In this blog, presented by SunRay Construction Solutions and Ted Laperouse, Firm’s Managing Shareholder, Laperouse, APLC, you can find out in detail about what contractors, subcontractors, and suppliers in Louisiana should do once they file their mechanics lien and what steps they should take to ensure that they get paid successfully.
What is a Lien?
Most people know that a lien is something that you file which helps in getting you paid. But what is a lien exactly? A lien which is also known as a ‘claim of privilege’ in Louisiana, can be defined as a claim to an interest in immovable property or money in the hands of someone else for work performed.
a. Typically, when you file a lien in the mortgage records of the Parish where the construction work was performed, a lien serves as a notice to the world about your claim.
b. Once the lien is filed, clear title to the property cannot be transferred unless the lien is cancelled or extinguished.
c. As you can see, the lien is a valuable tool because it allows someone to make a claim to security even though they may not have a contractual relationship with the party who owns that property.
d. This is why you must follow all the guidelines diligently which is provided in the Louisiana Private Works Act (La. R.S. 9:4801 et seq.) to secure the lien.
I Filed My Lien, Now What?
Now that you have filed your lien, what should you do next? Well, as mentioned earlier, your lien is just a claim. To perfect your lien, you need to keep the below points in mind:
a. You must seek adjudication or foreclosure of the claim within one year of filing the lien.
b. If the lawsuit to foreclose the lien is not filed within one year, then the lien becomes extinguished.
c. If you are filing a lien, then you must provide a notice of the lien to the owner by certified mail within the lien period.
d. General contractors must file the lien and serve the notice on the owner within 60 days of substantial completion or Notice of Termination.
e. For subcontractors, if a Notice of Contract is filed, then they must serve the notice of lien to the owner within 30 days of substantial completion. If in case the Notice of Contract is not filed, then they must serve it within 60 days of substantial completion.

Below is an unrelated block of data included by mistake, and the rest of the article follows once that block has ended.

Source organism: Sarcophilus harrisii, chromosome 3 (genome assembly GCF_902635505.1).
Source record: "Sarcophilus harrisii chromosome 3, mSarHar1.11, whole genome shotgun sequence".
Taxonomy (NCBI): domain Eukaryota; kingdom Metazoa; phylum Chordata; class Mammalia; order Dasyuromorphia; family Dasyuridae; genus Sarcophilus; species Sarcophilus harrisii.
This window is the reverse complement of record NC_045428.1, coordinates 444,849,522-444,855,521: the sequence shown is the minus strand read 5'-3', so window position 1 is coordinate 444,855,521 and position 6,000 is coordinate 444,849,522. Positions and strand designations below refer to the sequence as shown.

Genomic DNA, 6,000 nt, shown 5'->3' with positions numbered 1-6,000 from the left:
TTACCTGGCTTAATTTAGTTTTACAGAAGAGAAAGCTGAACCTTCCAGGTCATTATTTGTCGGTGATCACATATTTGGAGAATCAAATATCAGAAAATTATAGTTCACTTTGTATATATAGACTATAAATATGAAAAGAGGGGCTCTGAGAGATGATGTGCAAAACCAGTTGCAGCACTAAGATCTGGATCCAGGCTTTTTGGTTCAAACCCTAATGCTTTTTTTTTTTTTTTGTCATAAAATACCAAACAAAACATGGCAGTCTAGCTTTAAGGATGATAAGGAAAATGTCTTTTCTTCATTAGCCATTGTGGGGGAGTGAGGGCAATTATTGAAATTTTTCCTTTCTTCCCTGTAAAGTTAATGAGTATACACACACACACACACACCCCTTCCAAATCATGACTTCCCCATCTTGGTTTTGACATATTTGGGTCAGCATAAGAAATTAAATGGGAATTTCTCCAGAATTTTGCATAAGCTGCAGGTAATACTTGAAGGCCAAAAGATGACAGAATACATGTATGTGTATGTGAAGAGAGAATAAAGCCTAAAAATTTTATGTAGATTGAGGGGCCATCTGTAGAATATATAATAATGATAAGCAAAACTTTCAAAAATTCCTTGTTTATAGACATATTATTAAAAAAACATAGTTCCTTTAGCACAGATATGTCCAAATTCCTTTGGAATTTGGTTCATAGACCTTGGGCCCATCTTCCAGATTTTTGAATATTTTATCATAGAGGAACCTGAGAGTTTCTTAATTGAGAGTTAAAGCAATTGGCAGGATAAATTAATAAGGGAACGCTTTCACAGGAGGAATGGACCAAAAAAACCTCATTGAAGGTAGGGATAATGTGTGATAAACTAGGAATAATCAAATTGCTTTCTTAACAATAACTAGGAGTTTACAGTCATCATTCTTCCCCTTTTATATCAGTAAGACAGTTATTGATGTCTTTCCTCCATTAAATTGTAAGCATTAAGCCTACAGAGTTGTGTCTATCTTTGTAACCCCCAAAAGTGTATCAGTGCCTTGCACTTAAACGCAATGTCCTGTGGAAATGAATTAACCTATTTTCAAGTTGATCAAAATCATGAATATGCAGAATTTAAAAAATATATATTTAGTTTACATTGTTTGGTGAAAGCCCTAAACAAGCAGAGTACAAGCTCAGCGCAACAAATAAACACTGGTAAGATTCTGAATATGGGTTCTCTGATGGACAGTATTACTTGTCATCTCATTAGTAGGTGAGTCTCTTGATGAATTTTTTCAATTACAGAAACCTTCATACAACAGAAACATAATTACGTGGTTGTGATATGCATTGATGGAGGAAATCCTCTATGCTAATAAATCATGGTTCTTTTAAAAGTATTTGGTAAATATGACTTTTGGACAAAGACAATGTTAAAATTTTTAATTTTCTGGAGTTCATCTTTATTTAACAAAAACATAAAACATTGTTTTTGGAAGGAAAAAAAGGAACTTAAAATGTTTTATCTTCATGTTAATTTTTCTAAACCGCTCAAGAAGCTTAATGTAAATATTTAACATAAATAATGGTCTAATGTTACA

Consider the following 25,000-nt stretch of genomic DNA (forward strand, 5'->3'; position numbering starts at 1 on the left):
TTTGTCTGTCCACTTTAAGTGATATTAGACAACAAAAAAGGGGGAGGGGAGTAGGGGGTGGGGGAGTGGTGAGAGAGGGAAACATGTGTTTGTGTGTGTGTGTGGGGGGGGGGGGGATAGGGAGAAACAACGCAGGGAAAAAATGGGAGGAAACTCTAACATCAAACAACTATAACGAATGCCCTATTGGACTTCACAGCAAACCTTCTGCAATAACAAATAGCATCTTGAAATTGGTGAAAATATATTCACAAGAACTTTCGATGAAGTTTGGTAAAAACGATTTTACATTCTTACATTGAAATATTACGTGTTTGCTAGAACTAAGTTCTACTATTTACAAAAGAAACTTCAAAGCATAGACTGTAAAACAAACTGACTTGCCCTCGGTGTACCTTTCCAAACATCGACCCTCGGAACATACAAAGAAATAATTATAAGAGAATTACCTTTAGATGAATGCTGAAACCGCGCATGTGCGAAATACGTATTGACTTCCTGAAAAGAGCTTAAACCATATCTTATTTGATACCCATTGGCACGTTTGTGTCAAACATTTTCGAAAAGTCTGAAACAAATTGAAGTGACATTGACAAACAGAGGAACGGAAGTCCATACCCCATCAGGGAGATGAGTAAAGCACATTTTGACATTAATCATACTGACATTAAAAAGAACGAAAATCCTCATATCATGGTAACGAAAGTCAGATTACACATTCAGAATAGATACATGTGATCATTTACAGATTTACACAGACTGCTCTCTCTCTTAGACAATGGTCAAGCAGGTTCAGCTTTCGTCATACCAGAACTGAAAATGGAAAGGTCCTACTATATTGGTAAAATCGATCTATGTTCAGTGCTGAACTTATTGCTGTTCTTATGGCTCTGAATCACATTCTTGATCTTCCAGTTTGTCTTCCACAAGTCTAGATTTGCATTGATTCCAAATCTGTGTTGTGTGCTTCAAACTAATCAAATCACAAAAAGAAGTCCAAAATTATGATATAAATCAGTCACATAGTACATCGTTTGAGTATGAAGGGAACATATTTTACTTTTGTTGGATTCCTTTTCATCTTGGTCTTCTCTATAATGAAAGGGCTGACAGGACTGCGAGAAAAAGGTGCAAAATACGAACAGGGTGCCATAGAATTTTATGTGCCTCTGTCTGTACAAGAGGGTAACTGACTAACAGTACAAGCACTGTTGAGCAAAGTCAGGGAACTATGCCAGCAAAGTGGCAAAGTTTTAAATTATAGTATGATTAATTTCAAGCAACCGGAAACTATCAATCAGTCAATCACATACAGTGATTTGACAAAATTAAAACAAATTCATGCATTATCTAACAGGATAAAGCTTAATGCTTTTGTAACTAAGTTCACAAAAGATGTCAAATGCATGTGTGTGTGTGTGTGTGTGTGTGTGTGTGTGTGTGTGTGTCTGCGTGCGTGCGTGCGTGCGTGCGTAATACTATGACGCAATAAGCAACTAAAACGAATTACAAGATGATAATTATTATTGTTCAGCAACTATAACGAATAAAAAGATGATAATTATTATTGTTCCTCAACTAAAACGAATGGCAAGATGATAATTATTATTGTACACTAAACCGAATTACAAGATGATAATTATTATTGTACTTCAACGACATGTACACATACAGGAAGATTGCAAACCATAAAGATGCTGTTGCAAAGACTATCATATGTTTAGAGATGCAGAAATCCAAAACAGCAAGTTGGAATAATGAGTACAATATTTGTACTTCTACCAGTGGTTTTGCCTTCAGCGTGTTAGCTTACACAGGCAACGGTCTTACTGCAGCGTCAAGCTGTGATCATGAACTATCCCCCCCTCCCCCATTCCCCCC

f. The 2nd tier and lower tier subs or suppliers also must follow the same timeframe mentioned in the previous point.
So, make sure that if you have filed a lien, then you also must file a suit to foreclose on the lien in the court of the Parish where the property is located and follow the deadlines related to serving the notice of lien on the owner.
If you are a company, then you will need an attorney to file your lawsuit.
Suit to Foreclose Line
When your attorney files a suit to foreclose the lien, it is typically brought along with a lawsuit for breach of contract. The breach of contract is what gives rise to the claim of the lien.
a. Remember that the lien only gives ‘security’ in the form of immovable and/or construction funds.
b. The second step in this entire process is filing the suit to foreclose on the lien.
c. You will be seeking a declaration by the Court that the lien is valid, and it should be foreclosed upon. So, you must be able to prove your claim for breach of contract and lien foreclosure.
d. If the Court rules in your favor, then it will order the Sheriff to seize the property and sell it at a judicial sale. All the proceeds from that sale will be used to pay off the debt that is owed to you.
Most of the cases are settled much before reaching the judgment of selling the property. This is why the lien is considered as a ‘security’ for the debt that is owed to you for your work.
Know more: New Lien Law Changes You Don’t Want to Miss in Louisiana
Pitfalls on the Way to Foreclosure
When dealing with liens, you also must consider some potential pitfalls and obstacles, such as:
a. The owner or the contractor may contest that you have not used the right form for your lien, or you have not complied with some of the requirements of the Private Works Act in providing the content of your lien.
They may also attack the timeliness of your lien claim if you are late in filing. Another obstacle they may put up is that there is no claim because the claim has been extinguished by payment, or it was defective work, etc.
b. If they attack you based on form or timeliness, they will do it through summary proceeding which is a very quick procedure used in cases where the deadline is missed, content does not comply with the statute requirements, etc.
c. In some cases, the owner or the contractor may ‘bond around’ your lien which does not necessarily mean a terrible thing.
i. When the lien is bonded, the claim becomes secured by the bond which is issued by a surety.
ii. But you still must prove the validity of the lien claim because if you are successful in proving it, then you will have a bond that will be able to pay off your debt.
iii. It is just that the owner’s property is no longer burdened by the lien.
d. Finally, you must be wary if the owner is a tenant. In such cases, your lien is not attached to the actual property itself, but rather to the interest of the owner in that property which is going to be the leasehold interest. You are only entitled to accept the continuation of the lease.
This is not an effective strategy to get paid because although the owner who is a tenant will not want to be evicted and will not want you to take over their lease, there is no hard asset for you to seize and sell to clear your debt.
So, these are the basic steps and processes that you should be aware of once you have filed your lien to ensure that your lien actually helps you to get paid.